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Let $(X,A,\mu)$ be a measure space. Take a sequence $(f_n)_{n \in \mathbb N}$ of real-valued measurable bounded functions. Suppose $f_n \to f$ uniformly on $X$ and suppose that $\mu(X)<+\infty$. Then $$ \int_X f_n d\mu \to \int_Xf d\mu $$ when $n \to +\infty$.

This exercise is taken from Rudin, Real and Complex Analysis, chapter 1. I do not understand where I should use the hypotesis of boundness of the functions. Indeed, $$ \left \vert \int_X f-f_n d\mu \right\vert \le \int_X \vert f_n - f \vert d\mu \le \int_X \varepsilon d\mu = \varepsilon \mu(X) $$ for $n$ sufficiently big.

Where do I use the boundness of the functions? Do I need it in order to say $\vert \int_X f_n-f d\mu\vert \le \int \vert f-f_n \vert d\mu$? Thanks in advance.

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up vote 4 down vote accepted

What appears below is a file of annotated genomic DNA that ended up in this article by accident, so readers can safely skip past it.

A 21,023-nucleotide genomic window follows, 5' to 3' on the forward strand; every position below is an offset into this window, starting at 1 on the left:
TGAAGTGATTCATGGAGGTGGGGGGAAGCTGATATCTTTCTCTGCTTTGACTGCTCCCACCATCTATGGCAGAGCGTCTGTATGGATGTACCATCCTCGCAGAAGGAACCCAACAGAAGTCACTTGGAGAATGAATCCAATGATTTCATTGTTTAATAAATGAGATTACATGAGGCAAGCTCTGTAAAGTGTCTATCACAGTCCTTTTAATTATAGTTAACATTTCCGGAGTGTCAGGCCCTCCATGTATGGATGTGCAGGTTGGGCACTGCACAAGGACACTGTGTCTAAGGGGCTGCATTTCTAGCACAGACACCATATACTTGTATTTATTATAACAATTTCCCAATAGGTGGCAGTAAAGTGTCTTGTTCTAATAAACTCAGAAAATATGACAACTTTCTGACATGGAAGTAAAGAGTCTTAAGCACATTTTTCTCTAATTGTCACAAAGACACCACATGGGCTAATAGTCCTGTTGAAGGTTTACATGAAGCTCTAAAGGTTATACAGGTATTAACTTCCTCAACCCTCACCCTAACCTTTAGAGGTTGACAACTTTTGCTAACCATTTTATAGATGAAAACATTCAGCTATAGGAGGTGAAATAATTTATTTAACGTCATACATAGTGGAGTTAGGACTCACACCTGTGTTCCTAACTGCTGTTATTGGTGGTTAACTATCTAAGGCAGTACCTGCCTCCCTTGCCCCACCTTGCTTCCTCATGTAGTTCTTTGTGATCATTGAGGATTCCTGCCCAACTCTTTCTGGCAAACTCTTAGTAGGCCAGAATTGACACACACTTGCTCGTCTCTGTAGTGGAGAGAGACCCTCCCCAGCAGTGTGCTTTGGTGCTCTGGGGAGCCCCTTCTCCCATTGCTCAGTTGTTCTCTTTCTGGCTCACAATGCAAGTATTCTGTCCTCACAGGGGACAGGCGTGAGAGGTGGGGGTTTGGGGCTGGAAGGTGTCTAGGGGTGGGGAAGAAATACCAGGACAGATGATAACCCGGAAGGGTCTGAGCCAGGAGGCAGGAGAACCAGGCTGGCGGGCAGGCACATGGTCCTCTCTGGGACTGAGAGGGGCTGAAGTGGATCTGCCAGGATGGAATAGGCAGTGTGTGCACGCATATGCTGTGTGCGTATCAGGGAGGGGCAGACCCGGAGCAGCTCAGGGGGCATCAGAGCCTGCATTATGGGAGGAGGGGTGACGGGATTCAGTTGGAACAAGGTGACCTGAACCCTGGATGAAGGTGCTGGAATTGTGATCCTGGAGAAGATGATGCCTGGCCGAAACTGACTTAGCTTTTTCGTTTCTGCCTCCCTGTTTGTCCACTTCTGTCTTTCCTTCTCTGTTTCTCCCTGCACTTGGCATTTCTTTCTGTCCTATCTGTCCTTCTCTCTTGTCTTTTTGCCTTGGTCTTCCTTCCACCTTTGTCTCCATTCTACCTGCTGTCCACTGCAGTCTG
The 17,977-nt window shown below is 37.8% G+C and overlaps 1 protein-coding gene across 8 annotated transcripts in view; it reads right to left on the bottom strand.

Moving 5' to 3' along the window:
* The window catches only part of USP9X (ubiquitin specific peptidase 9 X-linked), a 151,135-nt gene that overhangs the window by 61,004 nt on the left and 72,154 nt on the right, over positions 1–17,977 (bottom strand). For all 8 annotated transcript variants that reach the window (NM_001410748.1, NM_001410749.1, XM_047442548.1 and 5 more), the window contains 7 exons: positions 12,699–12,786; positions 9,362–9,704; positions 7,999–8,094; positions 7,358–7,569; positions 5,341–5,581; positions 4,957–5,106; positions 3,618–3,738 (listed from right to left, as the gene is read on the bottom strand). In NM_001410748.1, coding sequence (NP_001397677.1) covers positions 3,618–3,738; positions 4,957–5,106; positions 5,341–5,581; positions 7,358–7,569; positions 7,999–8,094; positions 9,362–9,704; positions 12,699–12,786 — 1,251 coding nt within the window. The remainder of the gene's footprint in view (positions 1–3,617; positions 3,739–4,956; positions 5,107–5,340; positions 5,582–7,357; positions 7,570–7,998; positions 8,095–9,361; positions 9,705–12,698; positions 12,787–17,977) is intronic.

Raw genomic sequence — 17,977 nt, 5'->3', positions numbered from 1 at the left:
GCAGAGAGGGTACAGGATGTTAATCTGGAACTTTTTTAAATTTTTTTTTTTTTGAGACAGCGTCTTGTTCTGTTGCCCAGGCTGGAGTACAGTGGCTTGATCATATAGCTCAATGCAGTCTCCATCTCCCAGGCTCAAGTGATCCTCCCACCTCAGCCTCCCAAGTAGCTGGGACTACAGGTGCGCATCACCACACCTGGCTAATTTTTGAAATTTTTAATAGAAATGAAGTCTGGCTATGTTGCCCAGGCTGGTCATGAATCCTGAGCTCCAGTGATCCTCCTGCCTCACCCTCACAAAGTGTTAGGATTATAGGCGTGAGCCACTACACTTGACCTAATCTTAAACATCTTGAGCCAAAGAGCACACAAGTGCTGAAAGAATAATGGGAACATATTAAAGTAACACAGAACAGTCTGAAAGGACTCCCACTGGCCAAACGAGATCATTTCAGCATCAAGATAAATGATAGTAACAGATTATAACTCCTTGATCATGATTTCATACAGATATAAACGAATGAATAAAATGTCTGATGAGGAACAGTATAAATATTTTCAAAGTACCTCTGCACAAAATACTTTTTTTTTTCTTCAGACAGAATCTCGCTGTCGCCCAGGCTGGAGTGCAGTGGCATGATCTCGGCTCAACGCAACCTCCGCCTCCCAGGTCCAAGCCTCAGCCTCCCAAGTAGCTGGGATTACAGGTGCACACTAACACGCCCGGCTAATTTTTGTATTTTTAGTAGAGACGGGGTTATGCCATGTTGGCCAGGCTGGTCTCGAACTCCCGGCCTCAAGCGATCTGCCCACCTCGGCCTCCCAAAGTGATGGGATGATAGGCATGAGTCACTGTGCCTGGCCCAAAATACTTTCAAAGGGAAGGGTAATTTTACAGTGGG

Boundedness of the maps and finiteness of the measure space are used to be sure that $\int_Xf_nd\mu$ and $\int_Xfd\mu$ are real numbers.

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Thanks, I understand now. So my proof is coorect, provided I say: "All these quantities are finite because $f_n$ (hence $f$ which is their uniform limit) are bounded". Thanks a lot for your kind and fast help. –  Romeo Nov 10 '12 at 16:23
    
Yes. Actually, it's a sufficient condition to assume boundedness. For example, integrability of all these functions is enough. –  Davide Giraudo Nov 10 '12 at 16:26
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If the functions are not bounded, you may not be able to consider the absolute value of the difference. you might end up with infinity-infinity which is undefined.

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